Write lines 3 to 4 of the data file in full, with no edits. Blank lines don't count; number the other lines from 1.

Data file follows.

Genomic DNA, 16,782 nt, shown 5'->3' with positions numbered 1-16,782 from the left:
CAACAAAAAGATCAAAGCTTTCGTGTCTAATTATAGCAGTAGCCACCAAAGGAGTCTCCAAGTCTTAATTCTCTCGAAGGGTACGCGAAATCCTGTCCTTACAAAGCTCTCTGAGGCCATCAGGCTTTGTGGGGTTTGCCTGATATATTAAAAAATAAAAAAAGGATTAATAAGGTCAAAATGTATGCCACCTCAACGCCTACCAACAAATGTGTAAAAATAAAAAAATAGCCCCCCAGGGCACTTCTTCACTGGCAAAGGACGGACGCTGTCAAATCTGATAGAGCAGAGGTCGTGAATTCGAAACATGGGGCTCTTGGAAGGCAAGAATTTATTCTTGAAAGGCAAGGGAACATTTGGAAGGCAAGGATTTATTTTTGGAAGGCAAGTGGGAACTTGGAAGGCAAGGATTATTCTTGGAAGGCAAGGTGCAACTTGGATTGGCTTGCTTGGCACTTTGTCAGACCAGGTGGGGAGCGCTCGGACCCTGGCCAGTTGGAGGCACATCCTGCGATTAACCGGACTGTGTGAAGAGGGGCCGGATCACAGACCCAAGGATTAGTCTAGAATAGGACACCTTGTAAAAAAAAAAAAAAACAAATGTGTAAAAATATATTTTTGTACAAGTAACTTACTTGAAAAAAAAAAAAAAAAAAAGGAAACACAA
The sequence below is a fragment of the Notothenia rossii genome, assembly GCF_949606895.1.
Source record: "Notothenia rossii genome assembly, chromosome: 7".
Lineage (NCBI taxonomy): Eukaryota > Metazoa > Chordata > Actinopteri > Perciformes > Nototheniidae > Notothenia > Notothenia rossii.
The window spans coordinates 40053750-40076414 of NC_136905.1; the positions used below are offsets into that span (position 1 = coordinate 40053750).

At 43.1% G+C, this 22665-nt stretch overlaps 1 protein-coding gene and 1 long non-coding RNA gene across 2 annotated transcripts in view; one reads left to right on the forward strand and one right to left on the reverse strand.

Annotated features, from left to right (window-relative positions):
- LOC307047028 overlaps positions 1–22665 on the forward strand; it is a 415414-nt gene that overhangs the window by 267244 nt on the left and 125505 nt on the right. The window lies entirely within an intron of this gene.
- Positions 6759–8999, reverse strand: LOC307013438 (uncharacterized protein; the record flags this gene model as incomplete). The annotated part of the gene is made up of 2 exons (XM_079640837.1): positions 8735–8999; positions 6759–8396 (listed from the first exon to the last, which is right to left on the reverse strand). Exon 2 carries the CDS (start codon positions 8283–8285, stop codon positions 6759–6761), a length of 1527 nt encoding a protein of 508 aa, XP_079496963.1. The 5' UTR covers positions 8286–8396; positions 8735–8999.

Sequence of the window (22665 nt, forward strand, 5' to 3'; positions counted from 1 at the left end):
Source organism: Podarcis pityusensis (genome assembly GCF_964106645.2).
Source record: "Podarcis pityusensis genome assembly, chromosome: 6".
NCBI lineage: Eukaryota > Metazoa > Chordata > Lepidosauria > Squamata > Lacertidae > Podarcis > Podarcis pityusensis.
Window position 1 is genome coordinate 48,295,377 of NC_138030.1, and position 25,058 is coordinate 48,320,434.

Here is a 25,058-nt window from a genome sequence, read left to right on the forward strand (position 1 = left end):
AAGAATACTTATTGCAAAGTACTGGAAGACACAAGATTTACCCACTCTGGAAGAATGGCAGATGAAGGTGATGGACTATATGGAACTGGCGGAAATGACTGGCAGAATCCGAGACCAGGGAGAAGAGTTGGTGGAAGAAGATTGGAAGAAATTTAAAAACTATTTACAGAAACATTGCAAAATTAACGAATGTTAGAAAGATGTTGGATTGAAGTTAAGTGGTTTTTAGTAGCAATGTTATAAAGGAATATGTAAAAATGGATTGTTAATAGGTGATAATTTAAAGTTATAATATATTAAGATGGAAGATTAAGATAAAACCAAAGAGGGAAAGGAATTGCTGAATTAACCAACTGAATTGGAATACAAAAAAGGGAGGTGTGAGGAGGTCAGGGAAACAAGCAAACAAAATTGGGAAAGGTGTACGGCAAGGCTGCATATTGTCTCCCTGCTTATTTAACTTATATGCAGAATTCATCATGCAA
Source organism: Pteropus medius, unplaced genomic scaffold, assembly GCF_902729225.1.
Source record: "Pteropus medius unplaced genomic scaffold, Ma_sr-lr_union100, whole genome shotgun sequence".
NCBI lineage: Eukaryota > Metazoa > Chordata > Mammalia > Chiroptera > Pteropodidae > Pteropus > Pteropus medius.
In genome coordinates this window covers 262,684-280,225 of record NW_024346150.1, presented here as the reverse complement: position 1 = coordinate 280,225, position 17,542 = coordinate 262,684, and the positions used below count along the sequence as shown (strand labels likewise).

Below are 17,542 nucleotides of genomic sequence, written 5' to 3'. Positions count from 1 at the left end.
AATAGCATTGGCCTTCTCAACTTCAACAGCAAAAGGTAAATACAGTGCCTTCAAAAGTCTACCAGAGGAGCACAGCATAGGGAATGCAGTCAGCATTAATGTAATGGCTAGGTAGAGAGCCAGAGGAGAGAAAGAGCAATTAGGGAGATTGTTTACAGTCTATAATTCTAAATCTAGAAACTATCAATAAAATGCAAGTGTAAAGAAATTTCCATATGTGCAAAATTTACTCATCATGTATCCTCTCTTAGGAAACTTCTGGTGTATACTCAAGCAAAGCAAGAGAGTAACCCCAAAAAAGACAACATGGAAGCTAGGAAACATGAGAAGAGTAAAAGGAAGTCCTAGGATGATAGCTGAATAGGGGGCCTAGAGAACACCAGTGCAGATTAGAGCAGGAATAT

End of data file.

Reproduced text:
The sequence below is a fragment of the Notothenia rossii genome, assembly GCF_949606895.1.
Source record: "Notothenia rossii genome assembly, chromosome: 7".